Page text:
HIMALDOC 8 records found  Search took 0.01 seconds. 
Year: 2015
The first public product of the Intergovernmental Platform on Biodiversity and Ecosystem Services (IPBES) is its Conceptual Framework
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Year: 2006

This case study focuses on the rights of marginalised indigenous peoples to access and control natural resources (land, water and forest) underpinning their livelihood and traditional occupations

This study briefly reviews the policies, legislations or regulations and practices related to land, water and forest, and then identifies the problems and opportunities inherent in them. The impact of the provisions in these policies and regulations on the livelihoods of the highly marginalised indigenous groups is then analysed. As there is also a wide range in the wealth and development status within indigenous peoples (popularly called ethnic groups or Janajatis in Nepal), the case study is limited only with highly marginalised ones, as their livelihoods are threatened by the practices of the state, market and mainstream society.

The process by which the indigenous peoples of Nepal lost to the powerful recent immigrants was the process of nation-building based on uniform state language, religion and identity. This is described by various terms like Nepalisation, Hinduisation or Sanskritisation. The traditional practices in resource management and access to resources of highly marginalised indigenous (ethnic) peoples eroded because of this uniformity imposed by the state. It is only because of hilly nature of the terrain and isolation of various settlements due to lack of transportation and communication that that led to the preservation of the traditional resource management practices of some ethnic groups in some pockets. Introduction of new property rights without recognising the traditional system of keeping land as a community property and using land on rotation as swidden to generate various products for their survival made them totally landless. Centralized administration and nationalisation of forests and other resources associated with it like pasture further marginalised the indigenous peoples. Restrictions on the use of traditionally used resources because of declaration of protected areas in their ancestral lands were extremely harsh for their livelihoods. Their traditional knowledge system has been eroded, which further increased their vulnerability. These peoples seem neither able to cope with modernisation nor are able to derive livelihoods from traditional occupations.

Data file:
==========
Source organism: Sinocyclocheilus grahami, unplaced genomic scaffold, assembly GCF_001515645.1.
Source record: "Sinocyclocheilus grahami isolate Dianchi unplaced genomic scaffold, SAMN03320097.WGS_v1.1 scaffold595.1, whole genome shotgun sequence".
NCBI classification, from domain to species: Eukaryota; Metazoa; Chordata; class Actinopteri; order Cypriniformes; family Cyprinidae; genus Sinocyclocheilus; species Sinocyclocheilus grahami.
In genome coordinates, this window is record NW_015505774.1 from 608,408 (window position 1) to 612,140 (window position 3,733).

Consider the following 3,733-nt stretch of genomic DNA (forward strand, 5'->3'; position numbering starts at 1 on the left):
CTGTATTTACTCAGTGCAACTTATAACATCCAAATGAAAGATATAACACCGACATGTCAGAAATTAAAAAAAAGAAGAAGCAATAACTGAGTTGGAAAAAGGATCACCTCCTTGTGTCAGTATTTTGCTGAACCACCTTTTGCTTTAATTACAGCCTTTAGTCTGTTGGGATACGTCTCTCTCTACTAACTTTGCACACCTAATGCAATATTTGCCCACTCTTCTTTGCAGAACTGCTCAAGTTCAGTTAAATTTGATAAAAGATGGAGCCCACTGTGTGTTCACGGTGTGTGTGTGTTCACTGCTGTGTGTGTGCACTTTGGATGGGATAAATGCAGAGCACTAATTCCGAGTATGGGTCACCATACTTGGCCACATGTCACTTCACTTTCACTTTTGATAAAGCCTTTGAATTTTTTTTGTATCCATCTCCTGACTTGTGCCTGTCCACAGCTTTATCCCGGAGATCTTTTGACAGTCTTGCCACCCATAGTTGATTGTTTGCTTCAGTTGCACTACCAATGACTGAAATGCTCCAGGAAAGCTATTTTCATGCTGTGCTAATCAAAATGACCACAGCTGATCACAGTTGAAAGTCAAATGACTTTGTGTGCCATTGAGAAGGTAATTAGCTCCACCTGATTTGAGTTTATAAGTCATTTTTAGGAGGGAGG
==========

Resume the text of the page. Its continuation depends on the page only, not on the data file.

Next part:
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Year: 2004
In this paper, the historical, religious and cultural aspects that led to the development of public properties (mainly chautaaraas - platform with huge shade-providing trees, community orchards, open spaces and water ponds) in Pokhara, Nepal are discussed in detail in relation to their ecological functions
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Year: 2001
Central Nepal has been a region influenced by the mobility of its inhabitants for the past 200 years
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HIMALDOC 8 records found  Search took 0.01 seconds. 
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1 Adhikari, J. R.
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